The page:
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[From this article at The Artery] “Onoda Power’s play is about the magic of creation, says Young, and Tezuka’s message was one of peace, especially coming in the years after the atomic bomb was dropped on Japan.
“You know he wanted to create something that children could love that also was a friendly reminder that violence doesn’t necessarily have to be the answer,” Young says.
That’s one of the play’s many messages too, delivered by a bright-eyed little boy robot obsessed with saving the world.
“Astro Boy and the God of Comics” runs through August 16 at the Boston Center for the Arts.”
#PRISOM, A Synthetic Reality Surveillance Game
So we (meaning Mez Breeze Design) can finally let the (Schrödinger’s?) cat out of the very tightly zipped bag: we’re *extremely* excited to officially announce our latest co-production with Dreaming Methods: “#PRISOM“. #PRISOM is a Synthetic Reality Game where a player is set loose in a Glass City under infinite surveillance. Will you be brave enough to enter?
The project is making its début at (and is funded by) the “MARart4 Transreal Topologies Exhibition” as part of #ISMAR2013, the International Symposium on Mixed and Augmented Reality in conjunction with SA Uni’s Wearable Computer Lab. So if you’re keen to don a HMD (Head-Mounted Display) and throw yourself into #PRISOM, head to the Adelaide City East Campus of the University of South Australia on October 1-4th.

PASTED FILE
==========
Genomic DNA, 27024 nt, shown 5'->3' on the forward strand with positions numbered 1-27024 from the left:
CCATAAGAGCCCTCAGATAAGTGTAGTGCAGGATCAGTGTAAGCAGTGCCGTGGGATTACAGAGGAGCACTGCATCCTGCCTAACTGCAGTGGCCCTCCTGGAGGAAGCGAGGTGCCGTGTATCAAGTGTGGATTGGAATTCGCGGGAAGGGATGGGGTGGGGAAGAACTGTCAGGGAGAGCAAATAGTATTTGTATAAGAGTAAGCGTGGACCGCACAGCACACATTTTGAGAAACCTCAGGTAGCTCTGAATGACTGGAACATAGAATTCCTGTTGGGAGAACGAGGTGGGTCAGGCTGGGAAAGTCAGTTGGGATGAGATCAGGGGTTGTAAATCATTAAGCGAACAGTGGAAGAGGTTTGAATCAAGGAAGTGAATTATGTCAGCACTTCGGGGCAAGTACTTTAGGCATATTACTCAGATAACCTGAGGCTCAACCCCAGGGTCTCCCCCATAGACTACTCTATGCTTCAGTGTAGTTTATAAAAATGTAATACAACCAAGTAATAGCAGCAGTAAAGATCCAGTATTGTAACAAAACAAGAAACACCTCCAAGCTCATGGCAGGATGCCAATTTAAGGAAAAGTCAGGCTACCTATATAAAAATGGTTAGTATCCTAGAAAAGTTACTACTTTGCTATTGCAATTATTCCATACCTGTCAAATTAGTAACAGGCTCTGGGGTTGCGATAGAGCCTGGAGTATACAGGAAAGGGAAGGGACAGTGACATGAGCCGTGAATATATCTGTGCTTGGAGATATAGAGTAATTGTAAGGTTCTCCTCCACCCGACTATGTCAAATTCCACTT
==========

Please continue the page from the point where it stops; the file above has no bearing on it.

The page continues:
Hakanaï – 1mn excerpt from Adrien M / Claire B on Vimeo.
“Hakanaï is a haiku dance performance taking place in a cube of moving images projected live by a digital performer.
In Japanese, this word Hakanaï is the union of two elements, one alluding to man and one alluding to the dream. It is used to define the ephemeral, the fragile, the transitory, the intangible nature of matter.
This words together with the tulle covered cube, create the starting point for this piece.
The four projectors reveal on the tulle a graphic universe in constant evolution. Performed by an artist as a “digital score”, it is generated and interpreted live. The dancer’s body enters into a dialogue with the moving images in motion. These simple and abstract black and white shapes behave according to physical rules that the senses recognise and to mathematic models created from the observation of nature.
The audience experiences the performance in several stages. They first discover the exterior of the installation. As the dancer arrives, they gather around to watch the performance. When the choreography has ended, the audience can then take some time to wander amongst the moving images.”